a. Let X~i,j~ be true iff square [i, j] contains a mine. Write down the assertion that exactly two mines are adjacent to [1,1] as a sentence involving some logical combination of X~i,j~ propositions.
b. Generalize your assertion from (a) by explaining how to construct a CNF sentence asserting that k of n neighbors contain mines.
c. Explain precisely how an agent can use DPLL to prove that a given square does (or does not) contain a mine, ignoring the global constraint that there are exactly M mines in all.
d. Suppose that the global constraint is constructed from your method from part (b). How does the number of clauses depend on M and N? Suggest a way to modify DPLL so that the global constraint does not need to be represented explicitly.
e. Are any conclusions derived by the method in part (c) invalidated when the global constraint is taken into account?
f. Give examples of configurations of probe values that induce longrange dependencies such that the contents of a given unprobed square would give information about the contents of a fardistant square. (Hint: consider an N × 1 board.)
7.23 How long does it take to prove KB = α using DPLL when α is a literal already contained in KB? Explain.
7.24 Trace the behavior of DPLL on the knowledge base in Figure 7.16 when trying to prove Q, and compare this behavior with that of the forwardchaining algorithm.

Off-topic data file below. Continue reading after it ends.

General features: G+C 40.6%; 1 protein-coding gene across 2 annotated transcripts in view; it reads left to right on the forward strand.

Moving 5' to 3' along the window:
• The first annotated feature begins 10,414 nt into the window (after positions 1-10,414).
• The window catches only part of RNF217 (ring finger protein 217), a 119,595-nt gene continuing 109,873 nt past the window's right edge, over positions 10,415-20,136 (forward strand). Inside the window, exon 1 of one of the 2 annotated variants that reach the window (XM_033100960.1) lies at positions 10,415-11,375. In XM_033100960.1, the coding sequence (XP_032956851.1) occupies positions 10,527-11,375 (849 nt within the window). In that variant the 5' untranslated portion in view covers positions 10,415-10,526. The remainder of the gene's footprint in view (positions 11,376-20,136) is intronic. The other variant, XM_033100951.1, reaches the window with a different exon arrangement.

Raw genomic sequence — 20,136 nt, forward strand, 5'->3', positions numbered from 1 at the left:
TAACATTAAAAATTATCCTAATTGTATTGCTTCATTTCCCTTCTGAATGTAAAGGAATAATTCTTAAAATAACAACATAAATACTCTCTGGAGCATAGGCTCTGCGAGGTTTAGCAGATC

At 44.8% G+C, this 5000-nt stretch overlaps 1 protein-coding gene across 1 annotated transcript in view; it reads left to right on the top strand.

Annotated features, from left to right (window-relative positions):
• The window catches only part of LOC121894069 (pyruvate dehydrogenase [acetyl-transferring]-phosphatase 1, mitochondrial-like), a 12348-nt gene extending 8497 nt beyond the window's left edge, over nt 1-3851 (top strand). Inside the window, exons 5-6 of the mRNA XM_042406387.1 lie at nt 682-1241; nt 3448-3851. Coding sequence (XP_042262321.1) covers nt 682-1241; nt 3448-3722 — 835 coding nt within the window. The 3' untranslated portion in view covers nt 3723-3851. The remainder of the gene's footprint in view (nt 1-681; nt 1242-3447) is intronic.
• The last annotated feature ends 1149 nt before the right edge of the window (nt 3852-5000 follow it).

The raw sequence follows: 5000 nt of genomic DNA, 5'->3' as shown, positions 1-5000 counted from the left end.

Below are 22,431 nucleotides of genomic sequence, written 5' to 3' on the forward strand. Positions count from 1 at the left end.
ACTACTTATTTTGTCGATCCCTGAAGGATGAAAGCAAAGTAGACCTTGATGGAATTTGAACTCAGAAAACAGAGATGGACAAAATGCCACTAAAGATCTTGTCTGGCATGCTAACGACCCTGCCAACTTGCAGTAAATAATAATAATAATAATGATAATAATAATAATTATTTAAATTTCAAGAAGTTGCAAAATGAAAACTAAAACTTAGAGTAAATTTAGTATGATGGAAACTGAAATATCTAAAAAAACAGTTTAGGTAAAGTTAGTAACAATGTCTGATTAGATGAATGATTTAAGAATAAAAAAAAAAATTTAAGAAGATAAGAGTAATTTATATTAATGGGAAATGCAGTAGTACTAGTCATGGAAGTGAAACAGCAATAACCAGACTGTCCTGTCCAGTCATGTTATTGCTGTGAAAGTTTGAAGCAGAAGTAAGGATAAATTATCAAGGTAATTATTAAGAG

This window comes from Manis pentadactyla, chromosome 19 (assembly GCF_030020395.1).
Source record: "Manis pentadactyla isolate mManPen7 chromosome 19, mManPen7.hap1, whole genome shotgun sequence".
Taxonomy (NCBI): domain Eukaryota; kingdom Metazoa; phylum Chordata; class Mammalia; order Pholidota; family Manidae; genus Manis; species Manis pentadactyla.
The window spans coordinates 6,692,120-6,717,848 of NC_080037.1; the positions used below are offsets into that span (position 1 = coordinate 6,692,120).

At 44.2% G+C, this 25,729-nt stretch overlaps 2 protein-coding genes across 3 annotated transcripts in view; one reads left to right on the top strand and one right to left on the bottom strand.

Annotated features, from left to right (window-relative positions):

7.25 Write a successorstate axiom for the Locked predicate, which applies to doors, assuming the only actions available are Lock and Unlock .
7.26 Section 7.7.1 provides some of the successorstate axioms required for the wumpus world. Write down axioms for all remaining fluent symbols.
7.27 Modify the HYBRIDWUMPUSAGENT to use the 1CNF logical state estimation method described on page 271. We noted on that page that such an agent will not be able to acquire, maintain, and use more complex beliefs such as the disjunction P~3,1~ ∨ P~2,2~. Suggest a method for overcoming this problem by defining additional proposition symbols, and try it out in the wumpus world. Does it improve the performance of the agent?
FIRSTORDER LOGIC
In which we notice that the world is blessed with many objects, some of which are related to other objects, and in which we endeavor to reason about them.
In Chapter 7, we showed how a knowledgebased agent could represent the world in which it operates and deduce what actions to take. We used propositional logic as our representation language because it sufficed to illustrate the basic concepts of logic and knowledgebased agents. Unfortunately, propositional logic is too puny a language to represent knowledge of complex environments in a concise way. In this chapter, we examine firstorder logic,^1^ which is sufficiently expressive to represent a good deal of our commonsense knowledge. It also either subsumes or forms the foundation of many other representation languages and has been studied intensively for many decades. We begin in Section 8.1 with a discussion of representation languages in general; Section 8.2 covers the syntax and semantics of firstorder logic; Sections 8.3 and 8.4 illustrate the use of firstorder logic for simple representations.
REPRESENTATION REVISITED
In this section, we discuss the nature of representation languages. Our discussion motivates the development of firstorder logic, a much more expressive language than the propositional logic introduced in Chapter 7. We look at propositional logic and at other kinds of languages to understand what works and what fails. Our discussion will be cursory, compressing centuries of thought, trial, and error into a few paragraphs.